Lean Product Development: Dealing with Business Emergency

by Avienaash Shiralige

We all know biggest risk in the product development is building a WRONG product. There are numerous examples from history to see why some products did not see light of the day or big success.

Recently, I came across a product team which took MVP approach and built a product which saw very good initial success. But with time product was unable to keep the users engaged and convert initial success to revenue to keep it floating.

lean-startup-model

Some of the questions the team started to deliberate were:

  • Is this a good product idea but a targeting wrong market segment….? OR
  • We are in right user segment but not a right product/idea – the one which does not solve user problems completely.

This was a business emergency for this product as it was running out of time, money. Realization dawned on them that product has to go through a course correction in terms of vision, market segment and features  – PIVOT as Lean Start-up folks call. The time had come for this product to do more discoveries in its life cycle to re-invent itself completely.

During this phase(Pivot), product team led innovative product discovery in segmenting/interviewing new users(types) and did many iterations of idea before they ran out of money or patience. The challenge they had was to figure out who cares about their incredible new product.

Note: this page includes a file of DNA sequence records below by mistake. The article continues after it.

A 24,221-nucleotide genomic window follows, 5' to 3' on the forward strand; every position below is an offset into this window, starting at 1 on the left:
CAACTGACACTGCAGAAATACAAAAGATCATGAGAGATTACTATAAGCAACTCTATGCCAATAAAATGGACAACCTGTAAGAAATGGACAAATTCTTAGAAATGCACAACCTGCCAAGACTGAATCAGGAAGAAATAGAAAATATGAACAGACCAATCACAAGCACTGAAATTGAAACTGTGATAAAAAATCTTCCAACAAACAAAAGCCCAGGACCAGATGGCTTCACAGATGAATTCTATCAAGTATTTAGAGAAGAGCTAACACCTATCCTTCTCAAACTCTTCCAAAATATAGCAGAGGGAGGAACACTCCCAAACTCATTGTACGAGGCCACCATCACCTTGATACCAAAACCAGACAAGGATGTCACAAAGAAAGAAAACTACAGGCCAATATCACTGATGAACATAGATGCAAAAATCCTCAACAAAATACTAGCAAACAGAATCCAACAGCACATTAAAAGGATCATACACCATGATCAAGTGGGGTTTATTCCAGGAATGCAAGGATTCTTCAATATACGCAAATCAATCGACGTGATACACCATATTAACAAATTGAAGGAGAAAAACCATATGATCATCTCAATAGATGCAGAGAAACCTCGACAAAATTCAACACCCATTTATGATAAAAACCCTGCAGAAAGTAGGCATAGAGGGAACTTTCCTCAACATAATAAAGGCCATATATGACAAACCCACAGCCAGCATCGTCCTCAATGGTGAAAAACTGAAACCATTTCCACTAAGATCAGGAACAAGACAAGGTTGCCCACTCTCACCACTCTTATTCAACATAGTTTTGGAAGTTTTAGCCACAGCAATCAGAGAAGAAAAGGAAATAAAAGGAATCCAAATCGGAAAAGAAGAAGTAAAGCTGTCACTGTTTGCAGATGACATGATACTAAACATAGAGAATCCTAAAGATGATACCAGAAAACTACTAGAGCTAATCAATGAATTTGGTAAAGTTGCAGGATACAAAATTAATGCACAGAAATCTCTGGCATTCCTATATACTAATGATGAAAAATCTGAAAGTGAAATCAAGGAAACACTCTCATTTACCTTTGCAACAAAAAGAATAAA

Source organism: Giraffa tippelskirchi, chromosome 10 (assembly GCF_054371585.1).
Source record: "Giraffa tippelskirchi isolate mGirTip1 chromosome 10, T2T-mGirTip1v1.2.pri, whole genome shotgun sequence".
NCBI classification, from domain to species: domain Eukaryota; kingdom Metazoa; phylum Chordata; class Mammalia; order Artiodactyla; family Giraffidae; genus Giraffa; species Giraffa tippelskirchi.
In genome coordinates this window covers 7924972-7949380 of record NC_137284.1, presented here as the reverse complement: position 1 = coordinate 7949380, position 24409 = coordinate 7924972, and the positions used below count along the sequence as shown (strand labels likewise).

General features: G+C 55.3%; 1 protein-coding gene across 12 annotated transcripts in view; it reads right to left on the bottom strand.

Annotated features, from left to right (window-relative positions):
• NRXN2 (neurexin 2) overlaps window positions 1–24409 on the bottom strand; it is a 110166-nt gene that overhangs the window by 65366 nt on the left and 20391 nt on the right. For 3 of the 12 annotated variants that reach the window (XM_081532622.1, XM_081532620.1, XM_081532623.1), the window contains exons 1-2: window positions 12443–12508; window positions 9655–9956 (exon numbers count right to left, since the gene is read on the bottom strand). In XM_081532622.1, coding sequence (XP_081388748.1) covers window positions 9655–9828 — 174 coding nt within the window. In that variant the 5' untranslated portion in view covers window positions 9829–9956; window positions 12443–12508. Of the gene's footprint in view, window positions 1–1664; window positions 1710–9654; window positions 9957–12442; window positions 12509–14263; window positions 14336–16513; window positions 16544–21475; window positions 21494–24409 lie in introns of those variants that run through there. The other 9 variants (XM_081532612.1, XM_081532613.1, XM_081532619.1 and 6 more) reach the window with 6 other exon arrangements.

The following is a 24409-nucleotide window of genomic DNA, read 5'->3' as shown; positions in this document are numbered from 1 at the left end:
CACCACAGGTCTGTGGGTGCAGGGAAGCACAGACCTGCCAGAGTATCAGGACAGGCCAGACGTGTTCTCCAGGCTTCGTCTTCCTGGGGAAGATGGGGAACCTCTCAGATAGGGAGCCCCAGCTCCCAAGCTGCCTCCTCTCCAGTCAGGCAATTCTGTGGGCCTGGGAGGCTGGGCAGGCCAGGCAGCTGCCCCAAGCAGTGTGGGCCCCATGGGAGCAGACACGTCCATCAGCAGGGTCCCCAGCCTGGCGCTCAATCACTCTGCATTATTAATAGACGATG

Lean Start-up: Build – Measure – Learn creating frequent feedback loops was important. Hence they created multiple experiments to validate different ideas. Primary measure of progress during this discovery wasn’t delivering velocity, but it was learning velocity – pushing multiple experiments to market to test it and create new learnings and knowledge.

Engineering teams re-looked at the development approach and mind-set. They made few course corrections to deal with this uncertain times.

  • They stopped developing new features without validating markets. Instead started prototyping new ideas with quick turn-around time. More than often, building more demo-able Over shippable features. This helped product and sales team to validate ideas within a closed group of audience really quick.
  • They chose to go with speed Over perfection in engineering. All engineering investments were closely monitored against ROI that is gong to be delivered during this phase.
  • QA’s stopped automating tests. Decided to go for a demo even if there are some known defects – as they were not shipping the product yet.
  • Sometimes, chose to hard code Over building generic solutions/frameworks which could have taken more time.

So almost all decision making points converged towards building something just enough to give a demo so that you can get feedback for future iterations.

Developers and QA’s re-aligned their thinking to work with lesser intrinsic quality in code and tests to push demo-able features fast. As product lacked roadmap and visibility with changing priorities, they decided to move to short sprints and then to Kanban to help reduce Build-Measure-Learn feedback loop. All the decisions were valued from the perspective of reducing feedback loop to increase pace of learning of market, users and features. In-fact, all roles in this org was redesigned to help in reducing this loop.

I recall this video which inspires many. When you’re doing discovery right, it could look a little like this team at the Nordstrom Innovation Lab. Take a look at the stories of few famous business pivots – Twitter, Flickr, Groupon, Nokia, Star Bucks, HP, Instagram.

 

Spread the love
  •  
  •  
  •  
  •  
  •  
  •  

Previous post:

Next post: